As different species of Gardenia are sometimes used in the derivation of the essential oil, it is to be expected that the fragrance may vary somewhat. Gardenia jasminoides, Gardenia grandiflora, Gardenia taitensis or other Gardenia varieties may be observed in Gardenia essential oil on the marketplace.
Like many of the other fragrant essential oils made from flowers, the price of the genuine essential oil is high, and so synthetic imitations and adulterations abound. It’s said that true Gardenia, even as an absolute, is hard to find – although I have seen Gardenia for sale online which is stated to have been extracted via enfleurage using palm oil and cane sugar alcohol. It’s important to ascertain whether a Gardenia essential oil is genuine, especially if it is intended for use in aromatherapy – and many products that claim to be Gardenia or Gardenia-scented, are not suitable for aromatherapy due to either adulteration or chemical solvent extraction.
As with other essential oils, the use of certified organic products is considered good practice, as pesticide residues have been known to taint non-organic essential oils. This has been said to be a serious safety issue although many of the effects remain unknown and difficult to ascertain.
Uses of Gardenia Essential Oil
- Chinese herbal medicines commonly use Gardenia essential oil to treat infections, especially bladder infections; abscesses; jaundice; and blood in the urine, sputum, or stool.
- Candles are a popular use for Gardenia Essential Oil for its wonderful fragrance. The strong aroma is present whether the candle is lit or not. Add a few drops on your less scented candles for an added aroma.
- Potpourri is another wonderful use for Gardenia Essential Oil. The dried flowers, pine cones, and other dry components absorb the flowery scent of the Gardenia. You can keep refreshing your potpourri with a few drops as needed.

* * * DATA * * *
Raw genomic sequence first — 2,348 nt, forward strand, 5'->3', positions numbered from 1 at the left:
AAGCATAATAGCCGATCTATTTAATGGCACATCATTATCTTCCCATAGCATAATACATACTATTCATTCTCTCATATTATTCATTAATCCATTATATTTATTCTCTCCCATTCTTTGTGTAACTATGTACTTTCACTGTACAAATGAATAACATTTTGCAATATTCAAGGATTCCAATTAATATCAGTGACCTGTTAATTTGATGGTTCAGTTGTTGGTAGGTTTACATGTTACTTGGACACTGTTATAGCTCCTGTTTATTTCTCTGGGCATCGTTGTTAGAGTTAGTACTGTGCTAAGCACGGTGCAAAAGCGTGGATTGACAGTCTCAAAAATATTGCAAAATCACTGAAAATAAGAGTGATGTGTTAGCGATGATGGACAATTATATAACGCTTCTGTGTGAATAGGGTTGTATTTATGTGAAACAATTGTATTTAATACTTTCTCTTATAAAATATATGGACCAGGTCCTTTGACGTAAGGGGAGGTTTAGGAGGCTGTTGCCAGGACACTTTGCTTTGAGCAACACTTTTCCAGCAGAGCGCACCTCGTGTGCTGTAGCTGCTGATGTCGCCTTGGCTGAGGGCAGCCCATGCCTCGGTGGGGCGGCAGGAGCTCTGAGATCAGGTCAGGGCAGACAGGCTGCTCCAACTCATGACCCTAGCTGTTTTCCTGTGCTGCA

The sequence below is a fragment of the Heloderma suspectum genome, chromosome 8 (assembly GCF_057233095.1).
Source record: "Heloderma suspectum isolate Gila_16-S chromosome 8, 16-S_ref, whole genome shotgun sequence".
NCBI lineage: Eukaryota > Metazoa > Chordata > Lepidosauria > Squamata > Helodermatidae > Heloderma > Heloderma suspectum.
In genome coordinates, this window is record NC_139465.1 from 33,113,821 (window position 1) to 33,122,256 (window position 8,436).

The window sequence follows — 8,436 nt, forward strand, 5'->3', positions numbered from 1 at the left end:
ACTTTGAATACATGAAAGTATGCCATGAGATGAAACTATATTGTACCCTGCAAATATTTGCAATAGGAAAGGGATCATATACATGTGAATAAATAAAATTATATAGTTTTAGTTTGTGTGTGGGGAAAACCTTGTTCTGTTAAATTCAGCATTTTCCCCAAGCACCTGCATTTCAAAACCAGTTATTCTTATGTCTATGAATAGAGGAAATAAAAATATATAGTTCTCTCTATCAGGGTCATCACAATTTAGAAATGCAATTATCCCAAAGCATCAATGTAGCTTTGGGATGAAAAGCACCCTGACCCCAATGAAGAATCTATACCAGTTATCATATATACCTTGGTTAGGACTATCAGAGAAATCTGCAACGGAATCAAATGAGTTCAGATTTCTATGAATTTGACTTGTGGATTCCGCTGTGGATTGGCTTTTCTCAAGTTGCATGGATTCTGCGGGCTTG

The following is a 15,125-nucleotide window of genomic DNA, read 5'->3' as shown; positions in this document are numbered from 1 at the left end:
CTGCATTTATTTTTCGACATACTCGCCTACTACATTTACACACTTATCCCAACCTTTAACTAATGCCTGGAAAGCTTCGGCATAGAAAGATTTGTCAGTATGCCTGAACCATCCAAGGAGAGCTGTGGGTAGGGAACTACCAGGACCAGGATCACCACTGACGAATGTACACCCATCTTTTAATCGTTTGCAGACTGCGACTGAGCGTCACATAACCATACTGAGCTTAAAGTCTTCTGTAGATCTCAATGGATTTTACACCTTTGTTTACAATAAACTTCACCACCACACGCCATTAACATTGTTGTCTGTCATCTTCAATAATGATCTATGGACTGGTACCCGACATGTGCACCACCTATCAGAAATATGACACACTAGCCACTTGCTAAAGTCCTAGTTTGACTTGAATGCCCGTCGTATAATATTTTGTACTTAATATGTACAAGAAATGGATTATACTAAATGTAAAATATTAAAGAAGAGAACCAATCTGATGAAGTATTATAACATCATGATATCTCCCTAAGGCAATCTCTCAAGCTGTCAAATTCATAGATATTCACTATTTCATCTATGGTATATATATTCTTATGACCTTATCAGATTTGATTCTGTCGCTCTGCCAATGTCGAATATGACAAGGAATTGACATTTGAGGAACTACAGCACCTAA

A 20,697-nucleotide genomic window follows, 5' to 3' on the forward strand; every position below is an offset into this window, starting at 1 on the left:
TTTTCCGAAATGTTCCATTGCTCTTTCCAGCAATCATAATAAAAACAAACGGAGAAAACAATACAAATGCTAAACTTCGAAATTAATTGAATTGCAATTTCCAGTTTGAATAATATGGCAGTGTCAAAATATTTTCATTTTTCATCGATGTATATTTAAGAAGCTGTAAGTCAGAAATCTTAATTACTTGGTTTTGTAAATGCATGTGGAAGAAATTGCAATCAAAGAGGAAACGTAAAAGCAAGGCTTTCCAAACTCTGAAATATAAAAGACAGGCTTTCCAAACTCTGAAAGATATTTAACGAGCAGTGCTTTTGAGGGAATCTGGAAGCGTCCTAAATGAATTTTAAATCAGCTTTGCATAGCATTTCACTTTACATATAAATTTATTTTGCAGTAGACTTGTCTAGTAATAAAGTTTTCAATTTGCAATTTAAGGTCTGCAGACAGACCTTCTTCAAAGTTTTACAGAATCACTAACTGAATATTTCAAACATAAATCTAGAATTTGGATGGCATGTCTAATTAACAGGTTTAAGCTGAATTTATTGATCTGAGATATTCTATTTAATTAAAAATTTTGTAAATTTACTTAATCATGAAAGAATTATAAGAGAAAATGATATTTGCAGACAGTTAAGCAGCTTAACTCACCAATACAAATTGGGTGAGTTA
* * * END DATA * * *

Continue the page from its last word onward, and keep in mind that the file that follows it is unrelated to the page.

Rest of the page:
- For that relaxing bath and shower Gardenia Essential Oil added to our soap makes your bath so much more enjoyable.
- Gardenia Essential Oil can be added to perfumes for a strong flowery aroma.
- The best ways to utilize your Gardenia Essential Oil iclude:
- Inhalation – Gardenia Essential Oil can be inhaled from hot compress, hot water (steam), or diffuser. The recommended dose is ten drops for respiratory, headaches, and sinus afflictions.
- Baths – regarding baths and essential oils, it is best to mix them with salts or an emulsifier to aid in the dispersing of the oil. Usually five to ten drops of Gardenia Essential Oil mixed with ½ to one cup of salt or emulsifier. These baths are great for skin problems, respiratory symptoms, circulatory issues, nervous tension, stress, insomnia, muscular pain, and menstrual pain as well.
- Compress – Take a soft cloth and soak it in this solution of ten drops of Gardenia Essential Oil and four ounces of hot water. Apple the compress to the affected area for a few minutes, then soak the cloth and apply again. The compress swill help muscle aches, bruises, wounds, skin problems, and dysmenorrhea.
- Facial Steam – Get a towel and heat water in a pot. Add five drops of Gardenia Essential Oil into the hot water. Place the towel over your head and let the steam hit your face and inhale. This method is especially productive for opening headaches, sinuses and facial skin health.
- Massage – For a stress relieving healthy massage, add a few drops of Gardenia Essential Oil to a moisturizing lotion. If the lotion tends to be too cold try rubbing your hands together to generate heat prior to putting the lotion in your hands for the massage.
- Direct Palm Inhalation –Take one to two drops of Gardenia Essential Oil in your palm and rub gently together, then inhale deeply. This is a quick and easy method when needed.
Side Effects of Gardenia Essential Oil
Gardenia essential oil does not seem to produce any side effects, but like many essential oils, it is not recommended for use with pregnant women or children. Some essential oils may cause irritation or allergic reactions in people with sensitive skin so it is wise to do a patch test before using regularly.
Scientific Studies and Research of Gardenia Essential Oil
Turning to the world of science and medicine, we find that Gardenia has been the subject of some scientific investigation – and a search of Pubmed yielded 363 results from medical papers that included Gardenia.
Gardenia Essential Oil as sedative and anti-seizure
Gardenia shows some interesting qualities and medical potential. A 2008 study from the Department of Pharmacology at Yan’an University, China, showed that Gardenia Essential Oil produced sedative, hypnotic and antiseizure effects in mice, and that these effects were increased by combining the oil with jujube (Zizyphus zizyphus) seed oil.
Gardenia Essential Oil as anti-inflammatory